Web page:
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Reviews

Elah Hale – Room 206 EP

Elah Hale, 20-year old New York native released her debut EP, Room 206, with Interscope in April. “Room 206 was my sophomore dorm room in college,” the artist said in an interview with DJ Booth, “There were so many moments in that room… I decided to sign my publishing deal; I agreed to work with my management. All the big milestones happened in that room, I wanted to honor that time.”

The project begins on a swell, with “Saab,” which is exactly the kind of song you’re likely to find yourself walking down the street to, with your headphones on and the sun on your face, just to have you reminiscing an experience you might have never even had. The intro is brief– less than two minutes long– but foreshadows the roller coaster ahead of us.

The EP continues the trend on an emotional upswing with the lightest track on the project, “My House.” The artist has said of the track, “It’s the true ‘fun’ song, and I feel like I haven’t done a fun song ever.” Keeping up the fun, the artist released a particularly amusing music video for the track, where she’s seen flirting with a mannequin on a tennis court, clumsily waxing her legs and drinking wine in a bathtub with not a jewel out of place.

The cornerstone to any good project with purpose is its variety and flow, its peaks and valleys; with every optimistic incline, a soul-stirring decline inevitably follows. With Room 206, our decline begins with the poignant “Impatient,” a synth-heavy and somber track on which the artist contemplates clinging to a love with which she’s quickly losing her grip. The misleading sanguine beat in conjunction with impassioned lyrics like, “I’m on my knees, I swear that it’s the right time,” will indeed have you coming back for a second helping of agony.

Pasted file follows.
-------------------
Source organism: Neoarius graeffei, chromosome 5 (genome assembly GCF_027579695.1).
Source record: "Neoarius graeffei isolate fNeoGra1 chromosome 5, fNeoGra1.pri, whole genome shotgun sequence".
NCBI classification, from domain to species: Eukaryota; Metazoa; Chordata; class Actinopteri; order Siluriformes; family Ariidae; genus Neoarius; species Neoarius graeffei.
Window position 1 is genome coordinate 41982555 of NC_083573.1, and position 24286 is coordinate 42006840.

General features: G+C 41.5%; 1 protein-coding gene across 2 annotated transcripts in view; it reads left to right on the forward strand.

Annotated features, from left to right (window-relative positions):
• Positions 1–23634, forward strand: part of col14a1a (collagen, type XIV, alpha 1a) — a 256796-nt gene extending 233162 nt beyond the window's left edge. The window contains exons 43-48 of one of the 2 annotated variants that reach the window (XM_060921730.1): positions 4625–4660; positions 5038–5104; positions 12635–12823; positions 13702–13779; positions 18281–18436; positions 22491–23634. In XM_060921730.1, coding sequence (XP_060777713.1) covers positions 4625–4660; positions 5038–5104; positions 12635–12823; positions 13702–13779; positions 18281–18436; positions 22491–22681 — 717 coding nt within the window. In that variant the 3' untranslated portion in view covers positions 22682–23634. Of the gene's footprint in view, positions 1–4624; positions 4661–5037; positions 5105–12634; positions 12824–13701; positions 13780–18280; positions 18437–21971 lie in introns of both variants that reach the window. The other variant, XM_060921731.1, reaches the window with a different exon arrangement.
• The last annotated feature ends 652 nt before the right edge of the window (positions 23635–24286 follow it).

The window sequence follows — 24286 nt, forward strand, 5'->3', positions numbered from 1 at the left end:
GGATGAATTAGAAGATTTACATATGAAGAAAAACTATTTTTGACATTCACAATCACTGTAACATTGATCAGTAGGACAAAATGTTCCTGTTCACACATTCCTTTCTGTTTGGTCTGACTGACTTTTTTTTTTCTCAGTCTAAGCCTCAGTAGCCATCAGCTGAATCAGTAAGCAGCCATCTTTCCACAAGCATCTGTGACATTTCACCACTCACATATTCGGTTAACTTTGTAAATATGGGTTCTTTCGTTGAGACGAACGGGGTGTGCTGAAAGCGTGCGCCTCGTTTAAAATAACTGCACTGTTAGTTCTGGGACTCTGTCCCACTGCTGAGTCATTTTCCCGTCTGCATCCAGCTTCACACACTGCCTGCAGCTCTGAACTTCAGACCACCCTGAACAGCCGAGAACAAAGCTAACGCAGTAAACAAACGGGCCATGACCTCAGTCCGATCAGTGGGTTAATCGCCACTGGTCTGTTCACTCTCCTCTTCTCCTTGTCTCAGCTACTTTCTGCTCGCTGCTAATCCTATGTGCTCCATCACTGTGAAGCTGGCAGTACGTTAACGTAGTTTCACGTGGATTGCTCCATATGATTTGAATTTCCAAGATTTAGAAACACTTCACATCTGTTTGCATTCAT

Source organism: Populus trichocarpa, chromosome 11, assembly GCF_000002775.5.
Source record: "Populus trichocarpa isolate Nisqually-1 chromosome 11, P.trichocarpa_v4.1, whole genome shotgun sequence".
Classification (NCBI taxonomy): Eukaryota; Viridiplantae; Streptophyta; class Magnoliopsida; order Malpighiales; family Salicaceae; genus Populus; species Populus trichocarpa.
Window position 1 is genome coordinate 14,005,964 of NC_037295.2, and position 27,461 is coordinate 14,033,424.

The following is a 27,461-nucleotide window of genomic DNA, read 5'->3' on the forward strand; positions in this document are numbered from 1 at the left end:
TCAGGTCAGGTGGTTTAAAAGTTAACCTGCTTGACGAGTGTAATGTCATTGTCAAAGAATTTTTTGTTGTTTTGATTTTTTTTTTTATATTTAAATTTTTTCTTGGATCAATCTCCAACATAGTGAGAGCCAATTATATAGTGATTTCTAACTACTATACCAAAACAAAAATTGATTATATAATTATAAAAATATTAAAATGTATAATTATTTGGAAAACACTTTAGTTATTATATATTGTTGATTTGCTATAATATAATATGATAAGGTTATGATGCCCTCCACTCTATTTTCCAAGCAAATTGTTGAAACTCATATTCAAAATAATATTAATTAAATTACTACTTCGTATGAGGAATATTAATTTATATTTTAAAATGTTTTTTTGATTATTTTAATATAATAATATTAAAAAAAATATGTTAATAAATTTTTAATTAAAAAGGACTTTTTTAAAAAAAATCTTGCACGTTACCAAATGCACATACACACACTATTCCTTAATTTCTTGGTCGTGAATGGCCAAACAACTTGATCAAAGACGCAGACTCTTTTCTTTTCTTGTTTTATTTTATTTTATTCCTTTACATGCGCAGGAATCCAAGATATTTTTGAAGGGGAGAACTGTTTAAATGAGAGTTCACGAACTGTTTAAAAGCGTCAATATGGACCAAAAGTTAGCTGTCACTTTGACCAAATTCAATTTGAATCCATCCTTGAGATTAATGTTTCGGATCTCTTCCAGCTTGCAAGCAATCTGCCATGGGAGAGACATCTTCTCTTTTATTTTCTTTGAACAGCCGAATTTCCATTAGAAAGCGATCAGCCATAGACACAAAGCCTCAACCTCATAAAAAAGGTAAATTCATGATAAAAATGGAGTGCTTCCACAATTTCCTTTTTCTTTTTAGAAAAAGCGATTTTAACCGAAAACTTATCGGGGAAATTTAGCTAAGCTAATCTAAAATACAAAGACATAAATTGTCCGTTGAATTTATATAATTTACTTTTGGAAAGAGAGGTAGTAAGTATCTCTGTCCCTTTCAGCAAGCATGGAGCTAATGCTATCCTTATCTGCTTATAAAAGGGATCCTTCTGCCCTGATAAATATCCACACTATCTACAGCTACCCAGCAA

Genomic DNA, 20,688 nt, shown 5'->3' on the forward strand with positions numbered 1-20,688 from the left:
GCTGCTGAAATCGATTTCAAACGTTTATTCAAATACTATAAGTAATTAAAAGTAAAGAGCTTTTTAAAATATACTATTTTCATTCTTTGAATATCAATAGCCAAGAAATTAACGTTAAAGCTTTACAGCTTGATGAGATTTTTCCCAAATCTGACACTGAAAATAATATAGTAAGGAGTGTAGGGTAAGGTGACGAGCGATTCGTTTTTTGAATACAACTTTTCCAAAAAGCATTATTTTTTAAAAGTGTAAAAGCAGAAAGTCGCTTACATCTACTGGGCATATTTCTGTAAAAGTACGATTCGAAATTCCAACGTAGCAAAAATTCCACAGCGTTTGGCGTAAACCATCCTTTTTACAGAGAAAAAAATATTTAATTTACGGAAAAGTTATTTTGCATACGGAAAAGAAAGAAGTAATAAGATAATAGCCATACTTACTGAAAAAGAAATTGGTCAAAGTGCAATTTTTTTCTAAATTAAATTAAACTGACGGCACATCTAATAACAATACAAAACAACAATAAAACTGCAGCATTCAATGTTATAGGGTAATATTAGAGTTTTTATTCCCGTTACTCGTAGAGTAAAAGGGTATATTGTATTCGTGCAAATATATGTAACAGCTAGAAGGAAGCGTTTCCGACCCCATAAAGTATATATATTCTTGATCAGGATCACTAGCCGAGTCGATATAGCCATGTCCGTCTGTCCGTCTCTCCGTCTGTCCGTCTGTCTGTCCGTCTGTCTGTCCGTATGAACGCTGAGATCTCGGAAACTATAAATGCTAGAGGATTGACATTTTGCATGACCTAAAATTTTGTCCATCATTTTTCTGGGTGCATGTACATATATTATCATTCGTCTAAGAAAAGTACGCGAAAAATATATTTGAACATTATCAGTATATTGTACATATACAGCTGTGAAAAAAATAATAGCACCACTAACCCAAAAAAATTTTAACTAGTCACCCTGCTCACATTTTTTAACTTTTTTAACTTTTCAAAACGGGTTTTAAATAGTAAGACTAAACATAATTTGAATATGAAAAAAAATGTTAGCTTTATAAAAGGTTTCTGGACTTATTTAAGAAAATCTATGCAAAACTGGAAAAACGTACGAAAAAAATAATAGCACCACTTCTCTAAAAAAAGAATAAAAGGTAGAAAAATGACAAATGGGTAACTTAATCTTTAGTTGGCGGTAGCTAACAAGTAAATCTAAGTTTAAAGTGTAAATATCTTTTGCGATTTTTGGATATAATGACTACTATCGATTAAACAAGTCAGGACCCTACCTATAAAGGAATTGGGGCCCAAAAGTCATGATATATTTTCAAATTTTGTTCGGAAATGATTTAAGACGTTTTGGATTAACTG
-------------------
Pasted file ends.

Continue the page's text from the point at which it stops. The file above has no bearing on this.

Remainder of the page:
Room 206 makes the transition from decline to a slow and smooth incline with ease, flowing into the next track, “Posters.” This bedroom-pop track addresses a common practice among daters: ghosting.

The artist’s lane of R&B is that of a melancholy tone; on particularly somber tracks like “one star rating,” “Way Down,” and “Holding You Close,” the artist ruminates on teetering the line between being all in or nothing at all with a diminishing love. On the latter track, over a slow but stimulating beat, the artist solemnly comes to terms with a love lost, manifesting her own healing and declaring her own downfalls. With stunningly interwoven harmonies, she croons, “I think it’s time that I just let you go,” the heavy track ignites a slow burn that lingers long after the song ends. Watch the artist perform the song in an intimate live studio session:

Room 206 ends like it begins–a full circle event– on a sonic incline. Self-reflective “ITPA” drifts into a slow plateau with bittersweet “Gentle,” closing out this project with charm and polish, wrapped in a neat bow. 8/10

Categories
Interviews

AyeGritty is Figuring It Out